IMG_0123View of Puente de las Americas just before crossing over from Central America into South America


I have been lucky enough to stay up on the 20th floor of a high rise apartment building with a host here in the middle of the Panama City. The view offers an interesting look at the two worlds here. Below these skyscrapers are shacks of poorer fisherman, housing that I am more accustomed to seeing throughout Central America.IMG_0151 Another Panama City skyscraper

IMG_0143 View of the shipping port along the Panama Canal

IMG_0128View along the huge Panama CanalIMG_0160Panama City before its afternoon showersIMG_0149

IMG_0115Someone made great use of a bunch of old tires, an entire jungle gym of them on the side of the Panamerican highway

In my former life I was a Supply Chain man. So I take interest in things like refrigerated containers being transported in a staging area next to the Panama Canal. Here's a "behind the fence" look at how they get it done.

Costa Rican Fruit

After finishing up a month filled with beaches, surfing, and hammocks in Nicaragua, I made my way into Costa Rica. I don't have as many pictures as I'd like after my phone was stolen (sorry to anyone who tired to whatsapp me lately, but I will never be able to respond again). I did manage to snag a couple photos from some great friends I made along the way though. After some time on the truly rich coast of Costa Rica, I started saying "Pura Vida" (the Costa Rican greeting of "pure life") to locals as I made my way to higher, cooler ground. I finally escaped the draught that has plagued much of Central America's Pacific Coast for the last two years as I biked through green cloud country at high altitudes down Costa Rica's backbone. Along the way I was spoiled rotten with all of the ripe tropical fruit falling off of trees along my path. I ate 15 mangos in a 12 hour period one day, and have been using a machete I found on the side of the road to cut open coconuts. Pura Vida indeed.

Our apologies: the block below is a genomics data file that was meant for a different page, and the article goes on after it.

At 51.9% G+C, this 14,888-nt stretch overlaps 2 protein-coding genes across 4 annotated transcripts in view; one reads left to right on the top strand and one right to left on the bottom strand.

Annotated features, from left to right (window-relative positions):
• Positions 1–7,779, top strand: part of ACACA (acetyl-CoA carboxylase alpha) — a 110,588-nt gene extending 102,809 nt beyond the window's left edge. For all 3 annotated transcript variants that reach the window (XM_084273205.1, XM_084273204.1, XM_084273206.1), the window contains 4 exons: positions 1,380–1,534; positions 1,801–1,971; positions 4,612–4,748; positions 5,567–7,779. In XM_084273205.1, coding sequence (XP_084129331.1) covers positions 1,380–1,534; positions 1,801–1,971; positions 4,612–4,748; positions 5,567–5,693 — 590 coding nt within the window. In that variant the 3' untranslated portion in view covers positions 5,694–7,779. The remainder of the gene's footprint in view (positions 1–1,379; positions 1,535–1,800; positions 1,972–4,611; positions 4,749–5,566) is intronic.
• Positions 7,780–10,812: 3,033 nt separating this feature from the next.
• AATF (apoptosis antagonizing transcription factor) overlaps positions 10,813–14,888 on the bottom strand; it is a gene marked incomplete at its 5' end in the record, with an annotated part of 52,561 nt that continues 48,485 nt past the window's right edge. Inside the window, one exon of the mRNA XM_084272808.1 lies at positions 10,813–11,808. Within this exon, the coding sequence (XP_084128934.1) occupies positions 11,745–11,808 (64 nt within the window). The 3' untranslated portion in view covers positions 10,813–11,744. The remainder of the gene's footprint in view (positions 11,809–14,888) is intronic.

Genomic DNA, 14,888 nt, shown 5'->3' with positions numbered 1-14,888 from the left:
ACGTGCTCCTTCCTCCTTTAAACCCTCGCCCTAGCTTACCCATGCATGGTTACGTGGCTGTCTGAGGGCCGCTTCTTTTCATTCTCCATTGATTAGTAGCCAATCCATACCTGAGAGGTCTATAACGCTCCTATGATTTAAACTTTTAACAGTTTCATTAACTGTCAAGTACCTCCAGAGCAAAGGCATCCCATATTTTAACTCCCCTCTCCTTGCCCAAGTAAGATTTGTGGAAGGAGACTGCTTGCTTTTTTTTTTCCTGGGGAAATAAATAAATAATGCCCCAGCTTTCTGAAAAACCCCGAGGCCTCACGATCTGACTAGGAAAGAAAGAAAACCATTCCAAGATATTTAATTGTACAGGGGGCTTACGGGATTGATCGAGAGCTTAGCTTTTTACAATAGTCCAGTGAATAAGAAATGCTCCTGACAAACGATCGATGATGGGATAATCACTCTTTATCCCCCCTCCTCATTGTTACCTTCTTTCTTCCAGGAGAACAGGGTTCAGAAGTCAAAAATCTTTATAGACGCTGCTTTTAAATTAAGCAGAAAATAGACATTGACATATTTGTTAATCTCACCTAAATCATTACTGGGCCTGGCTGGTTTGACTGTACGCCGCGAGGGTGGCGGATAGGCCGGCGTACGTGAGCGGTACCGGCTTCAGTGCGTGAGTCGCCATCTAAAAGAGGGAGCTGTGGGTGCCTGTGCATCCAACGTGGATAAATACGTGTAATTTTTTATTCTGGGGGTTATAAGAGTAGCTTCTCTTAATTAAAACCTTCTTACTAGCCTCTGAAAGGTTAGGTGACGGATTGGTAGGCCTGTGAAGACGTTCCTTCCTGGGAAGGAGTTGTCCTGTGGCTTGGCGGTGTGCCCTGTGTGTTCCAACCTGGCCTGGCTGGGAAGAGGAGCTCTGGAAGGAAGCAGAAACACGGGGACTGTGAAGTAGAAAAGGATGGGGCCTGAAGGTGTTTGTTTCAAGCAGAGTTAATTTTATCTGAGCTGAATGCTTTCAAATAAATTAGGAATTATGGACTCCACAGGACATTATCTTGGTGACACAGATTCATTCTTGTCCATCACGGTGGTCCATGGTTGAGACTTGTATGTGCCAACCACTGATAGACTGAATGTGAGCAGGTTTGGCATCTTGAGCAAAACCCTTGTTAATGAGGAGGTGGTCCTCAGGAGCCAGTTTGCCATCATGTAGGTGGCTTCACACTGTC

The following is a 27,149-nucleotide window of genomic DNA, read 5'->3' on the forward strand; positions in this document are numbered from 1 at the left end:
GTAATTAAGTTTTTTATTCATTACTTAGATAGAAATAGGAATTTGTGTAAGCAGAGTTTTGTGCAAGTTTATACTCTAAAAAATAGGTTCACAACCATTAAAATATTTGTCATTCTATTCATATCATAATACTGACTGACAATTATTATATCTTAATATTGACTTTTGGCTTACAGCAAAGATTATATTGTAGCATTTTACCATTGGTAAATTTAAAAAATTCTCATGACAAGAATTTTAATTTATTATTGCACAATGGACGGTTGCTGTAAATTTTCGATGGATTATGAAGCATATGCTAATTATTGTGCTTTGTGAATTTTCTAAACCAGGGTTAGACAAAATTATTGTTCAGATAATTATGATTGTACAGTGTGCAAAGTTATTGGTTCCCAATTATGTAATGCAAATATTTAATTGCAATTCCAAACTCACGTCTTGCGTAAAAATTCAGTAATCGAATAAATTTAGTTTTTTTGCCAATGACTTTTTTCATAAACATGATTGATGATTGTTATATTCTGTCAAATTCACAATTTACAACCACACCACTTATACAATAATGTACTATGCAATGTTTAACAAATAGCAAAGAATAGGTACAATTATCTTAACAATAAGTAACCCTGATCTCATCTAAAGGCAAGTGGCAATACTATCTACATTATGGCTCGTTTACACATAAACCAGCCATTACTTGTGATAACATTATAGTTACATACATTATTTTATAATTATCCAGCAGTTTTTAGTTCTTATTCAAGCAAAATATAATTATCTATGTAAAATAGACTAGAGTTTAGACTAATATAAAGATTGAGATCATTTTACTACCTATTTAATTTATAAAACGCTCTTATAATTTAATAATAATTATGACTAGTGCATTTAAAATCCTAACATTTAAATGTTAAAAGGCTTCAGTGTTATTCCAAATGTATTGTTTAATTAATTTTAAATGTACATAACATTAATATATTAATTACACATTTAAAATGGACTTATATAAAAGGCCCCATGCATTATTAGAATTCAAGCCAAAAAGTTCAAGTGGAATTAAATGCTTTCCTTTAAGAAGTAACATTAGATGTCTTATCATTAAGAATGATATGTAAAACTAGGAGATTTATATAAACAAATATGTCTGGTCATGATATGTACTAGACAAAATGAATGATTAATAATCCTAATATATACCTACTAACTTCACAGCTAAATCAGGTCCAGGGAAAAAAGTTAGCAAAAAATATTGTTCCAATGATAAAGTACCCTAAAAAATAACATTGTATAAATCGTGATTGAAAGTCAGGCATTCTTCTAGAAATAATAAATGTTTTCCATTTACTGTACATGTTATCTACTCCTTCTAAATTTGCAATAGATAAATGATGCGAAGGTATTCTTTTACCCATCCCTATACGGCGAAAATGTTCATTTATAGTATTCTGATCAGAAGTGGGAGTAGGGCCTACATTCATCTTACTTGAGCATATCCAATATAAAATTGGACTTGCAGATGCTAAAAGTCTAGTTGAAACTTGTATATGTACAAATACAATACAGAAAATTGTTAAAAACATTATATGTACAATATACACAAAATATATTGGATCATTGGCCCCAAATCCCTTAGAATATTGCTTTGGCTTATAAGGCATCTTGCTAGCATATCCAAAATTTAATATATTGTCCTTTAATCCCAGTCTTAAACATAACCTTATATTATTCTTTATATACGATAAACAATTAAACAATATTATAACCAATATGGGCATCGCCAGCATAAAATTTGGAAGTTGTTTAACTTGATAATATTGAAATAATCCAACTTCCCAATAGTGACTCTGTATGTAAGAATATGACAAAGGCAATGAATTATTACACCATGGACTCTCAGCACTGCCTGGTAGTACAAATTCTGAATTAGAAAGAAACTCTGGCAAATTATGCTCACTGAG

This was the booze cruise


IMG_0088Costa Rica country

IMG_0073The highest point of the Panamerican highway in Central America was up here on the top of el cerro de la muerte. At over 11k ft, the humid trade winds from the Atlantic Ocean turn into clouds, creating a mystical feeling in the midst of the mountains.

NicaThese lovely ladies invited me on a booze cruise

IMG_0040I rode up the Cerro de la muerte (hill of the dead) with Danny, a bike shop owner who put me up for a night with his family and tackled the climb with me the next day. Thanks Danny!

IMG_0006Ferry across the Gulf of Nicoya

IMG_0063Costa Rica sees a lot of rain, so you know the locals stay dry AND comfortable while waiting for the bus

IMG_0069Costa Rican grub? How about some gallo pinto (rice and beans), a fried platano (banana) with cheese in the middle, and a loaf of fresh bread. Did I hear carbohydrates?